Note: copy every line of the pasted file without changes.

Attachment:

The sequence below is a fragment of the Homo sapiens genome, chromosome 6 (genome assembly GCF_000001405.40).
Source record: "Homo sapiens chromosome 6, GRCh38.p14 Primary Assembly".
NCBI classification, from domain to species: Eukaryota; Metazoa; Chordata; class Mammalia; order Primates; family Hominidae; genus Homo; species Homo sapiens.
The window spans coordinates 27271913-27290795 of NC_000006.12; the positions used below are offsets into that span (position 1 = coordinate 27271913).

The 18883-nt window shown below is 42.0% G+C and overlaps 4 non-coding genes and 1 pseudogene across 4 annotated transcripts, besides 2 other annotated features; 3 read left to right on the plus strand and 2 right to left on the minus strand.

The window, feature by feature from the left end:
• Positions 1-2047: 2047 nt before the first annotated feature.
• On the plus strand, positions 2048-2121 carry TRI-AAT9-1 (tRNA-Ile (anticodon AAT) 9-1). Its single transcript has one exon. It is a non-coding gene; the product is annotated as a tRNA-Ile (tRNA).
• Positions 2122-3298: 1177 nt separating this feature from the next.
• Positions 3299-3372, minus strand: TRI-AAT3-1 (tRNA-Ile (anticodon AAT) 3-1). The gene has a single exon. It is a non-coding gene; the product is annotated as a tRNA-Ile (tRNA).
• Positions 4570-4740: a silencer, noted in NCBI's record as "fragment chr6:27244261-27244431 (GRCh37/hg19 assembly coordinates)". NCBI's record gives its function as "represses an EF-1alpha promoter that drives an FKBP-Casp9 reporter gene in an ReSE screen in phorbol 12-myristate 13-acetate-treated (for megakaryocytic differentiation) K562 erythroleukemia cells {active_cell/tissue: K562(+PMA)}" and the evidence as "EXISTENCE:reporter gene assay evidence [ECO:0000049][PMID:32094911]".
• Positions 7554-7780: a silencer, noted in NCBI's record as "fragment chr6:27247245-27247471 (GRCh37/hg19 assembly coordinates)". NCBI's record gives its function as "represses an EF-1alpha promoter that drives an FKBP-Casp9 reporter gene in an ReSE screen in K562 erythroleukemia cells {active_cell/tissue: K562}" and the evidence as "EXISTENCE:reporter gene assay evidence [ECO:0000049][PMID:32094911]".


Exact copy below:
The sequence below is a fragment of the Homo sapiens genome, chromosome 6 (genome assembly GCF_000001405.40).
Source record: "Homo sapiens chromosome 6, GRCh38.p14 Primary Assembly".
NCBI classification, from domain to species: Eukaryota; Metazoa; Chordata; class Mammalia; order Primates; family Hominidae; genus Homo; species Homo sapiens.
The window spans coordinates 27271913-27290795 of NC_000006.12; the positions used below are offsets into that span (position 1 = coordinate 27271913).

The 18883-nt window shown below is 42.0% G+C and overlaps 4 non-coding genes and 1 pseudogene across 4 annotated transcripts, besides 2 other annotated features; 3 read left to right on the plus strand and 2 right to left on the minus strand.

The window, feature by feature from the left end:
• Positions 1-2047: 2047 nt before the first annotated feature.
• On the plus strand, positions 2048-2121 carry TRI-AAT9-1 (tRNA-Ile (anticodon AAT) 9-1). Its single transcript has one exon. It is a non-coding gene; the product is annotated as a tRNA-Ile (tRNA).
• Positions 2122-3298: 1177 nt separating this feature from the next.
• Positions 3299-3372, minus strand: TRI-AAT3-1 (tRNA-Ile (anticodon AAT) 3-1). The gene has a single exon. It is a non-coding gene; the product is annotated as a tRNA-Ile (tRNA).
• Positions 4570-4740: a silencer, noted in NCBI's record as "fragment chr6:27244261-27244431 (GRCh37/hg19 assembly coordinates)". NCBI's record gives its function as "represses an EF-1alpha promoter that drives an FKBP-Casp9 reporter gene in an ReSE screen in phorbol 12-myristate 13-acetate-treated (for megakaryocytic differentiation) K562 erythroleukemia cells {active_cell/tissue: K562(+PMA)}" and the evidence as "EXISTENCE:reporter gene assay evidence [ECO:0000049][PMID:32094911]".
• Positions 7554-7780: a silencer, noted in NCBI's record as "fragment chr6:27247245-27247471 (GRCh37/hg19 assembly coordinates)". NCBI's record gives its function as "represses an EF-1alpha promoter that drives an FKBP-Casp9 reporter gene in an ReSE screen in K562 erythroleukemia cells {active_cell/tissue: K562}" and the evidence as "EXISTENCE:reporter gene assay evidence [ECO:0000049][PMID:32094911]".